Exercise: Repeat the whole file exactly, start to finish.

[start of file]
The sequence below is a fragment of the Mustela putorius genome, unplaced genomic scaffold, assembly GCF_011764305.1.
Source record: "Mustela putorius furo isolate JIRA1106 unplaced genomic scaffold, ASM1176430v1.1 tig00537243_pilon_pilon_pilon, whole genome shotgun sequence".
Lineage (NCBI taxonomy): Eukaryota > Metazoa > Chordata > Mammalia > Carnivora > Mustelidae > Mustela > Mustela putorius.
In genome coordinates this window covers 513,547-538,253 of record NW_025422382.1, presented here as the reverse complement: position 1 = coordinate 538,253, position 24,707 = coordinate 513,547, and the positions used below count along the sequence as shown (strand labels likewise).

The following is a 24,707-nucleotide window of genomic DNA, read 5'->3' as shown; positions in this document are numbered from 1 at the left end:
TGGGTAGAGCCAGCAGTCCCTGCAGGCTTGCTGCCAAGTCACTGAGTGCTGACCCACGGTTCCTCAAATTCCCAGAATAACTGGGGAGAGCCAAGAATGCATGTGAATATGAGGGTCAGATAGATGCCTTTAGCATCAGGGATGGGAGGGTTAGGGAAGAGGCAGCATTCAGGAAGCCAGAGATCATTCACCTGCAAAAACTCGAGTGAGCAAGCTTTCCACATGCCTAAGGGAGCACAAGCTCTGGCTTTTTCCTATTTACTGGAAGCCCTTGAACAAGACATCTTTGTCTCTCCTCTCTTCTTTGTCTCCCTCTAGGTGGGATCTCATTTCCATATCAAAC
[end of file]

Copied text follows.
The sequence below is a fragment of the Mustela putorius genome, unplaced genomic scaffold, assembly GCF_011764305.1.
Source record: "Mustela putorius furo isolate JIRA1106 unplaced genomic scaffold, ASM1176430v1.1 tig00537243_pilon_pilon_pilon, whole genome shotgun sequence".
Lineage (NCBI taxonomy): Eukaryota > Metazoa > Chordata > Mammalia > Carnivora > Mustelidae > Mustela > Mustela putorius.
In genome coordinates this window covers 513,547-538,253 of record NW_025422382.1, presented here as the reverse complement: position 1 = coordinate 538,253, position 24,707 = coordinate 513,547, and the positions used below count along the sequence as shown (strand labels likewise).

The following is a 24,707-nucleotide window of genomic DNA, read 5'->3' as shown; positions in this document are numbered from 1 at the left end:
TGGGTAGAGCCAGCAGTCCCTGCAGGCTTGCTGCCAAGTCACTGAGTGCTGACCCACGGTTCCTCAAATTCCCAGAATAACTGGGGAGAGCCAAGAATGCATGTGAATATGAGGGTCAGATAGATGCCTTTAGCATCAGGGATGGGAGGGTTAGGGAAGAGGCAGCATTCAGGAAGCCAGAGATCATTCACCTGCAAAAACTCGAGTGAGCAAGCTTTCCACATGCCTAAGGGAGCACAAGCTCTGGCTTTTTCCTATTTACTGGAAGCCCTTGAACAAGACATCTTTGTCTCTCCTCTCTTCTTTGTCTCCCTCTAGGTGGGATCTCATTTCCATATCAAAC